¡Feliz Cinco de Mayo! In honor of the hottest, wildest and trippiest section of América del Norte, how about some classic los ACIDA ROCKA? Starting with clips from the 1971 movie "Bikinis y Rock!" El Ritual! Peace And Love!! Bandido!!! ... Now how about some live footage from the Mexican Woodstock: Festival Rock y Ruedas de Avándaro-- Part 1 Part 2, Part 3, Part 4, Part 5, Part 6 [more inside]
Is Cinco De Mayo For Sale By the Alcohol Industry? In the 1960s, Chicano activists in Colorado promoted a boycott of Coors beer in response to employment discrimination against Latinos at Coors breweries. Coors had two problems. They had to fix their image with Latino consumers, and they had to figure out some way to get college students to drink more beer in May. The solution: start sponsoring Cinco de Mayo! Thus, even though Mexicans in Mexico celebrate their independence day on September 15th and 16th, Mexican-Americans are more likely to celebrate the May 5th anniversary of the Battle of the Puebla, which is not even commemorated with a national holiday in Mexico. In fact, the Battle of the Puebla was a skirmish in the Pastry War, a French intervention in Mexico that began because a French chef demanded several thousand pesos to compensate him for Mexican military officers looting his pastry supply.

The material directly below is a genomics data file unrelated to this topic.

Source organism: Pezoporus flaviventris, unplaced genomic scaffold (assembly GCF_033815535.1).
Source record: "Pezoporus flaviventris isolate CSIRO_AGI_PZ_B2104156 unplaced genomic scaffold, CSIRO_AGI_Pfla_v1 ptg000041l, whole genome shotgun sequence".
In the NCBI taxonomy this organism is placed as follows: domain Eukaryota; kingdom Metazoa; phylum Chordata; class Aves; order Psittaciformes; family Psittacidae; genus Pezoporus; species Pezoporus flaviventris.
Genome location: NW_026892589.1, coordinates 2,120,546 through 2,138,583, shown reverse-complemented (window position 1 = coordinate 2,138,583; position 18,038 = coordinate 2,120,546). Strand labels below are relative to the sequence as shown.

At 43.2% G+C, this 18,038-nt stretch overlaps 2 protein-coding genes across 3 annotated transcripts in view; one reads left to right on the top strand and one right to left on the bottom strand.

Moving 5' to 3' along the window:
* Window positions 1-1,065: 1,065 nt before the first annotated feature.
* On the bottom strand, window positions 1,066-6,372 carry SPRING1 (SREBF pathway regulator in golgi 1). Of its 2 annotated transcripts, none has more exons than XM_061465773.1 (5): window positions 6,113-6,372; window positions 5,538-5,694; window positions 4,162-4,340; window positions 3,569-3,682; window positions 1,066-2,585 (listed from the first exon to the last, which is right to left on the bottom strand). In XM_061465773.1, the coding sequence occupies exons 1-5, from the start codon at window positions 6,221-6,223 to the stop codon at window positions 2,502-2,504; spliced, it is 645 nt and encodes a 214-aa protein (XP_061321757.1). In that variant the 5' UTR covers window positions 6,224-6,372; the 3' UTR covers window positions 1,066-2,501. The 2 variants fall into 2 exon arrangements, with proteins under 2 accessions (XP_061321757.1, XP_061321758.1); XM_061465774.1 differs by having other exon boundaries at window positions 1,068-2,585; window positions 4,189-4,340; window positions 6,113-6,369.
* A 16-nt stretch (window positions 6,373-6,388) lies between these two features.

Cinco de Mayo, monkey style! Queso, guacamole and nachos, and fun ways to celebrate the Mexican holiday with your favorite terrycloth primate. Also, a little dueling Kahlo haiku for good measure. Viva de Cinco de Mayo!! Ay yiy yiy!!
Cinco de Mayo is the biggest day of the year for avocados -- it is a Mexican holiday, but a minor one. It marks a May 5, 1862, victory by a small army of Mexican patriots and peasants over stronger French forces, but it's not Mexican Independence Day -- a common misconception among Cinco de Mayo partyers in the United States. In the United States, it's become the Latin version of St. Patrick's Day -- largely because makers of beer, chips, salsa and tequila promote it heavily as a reason to party.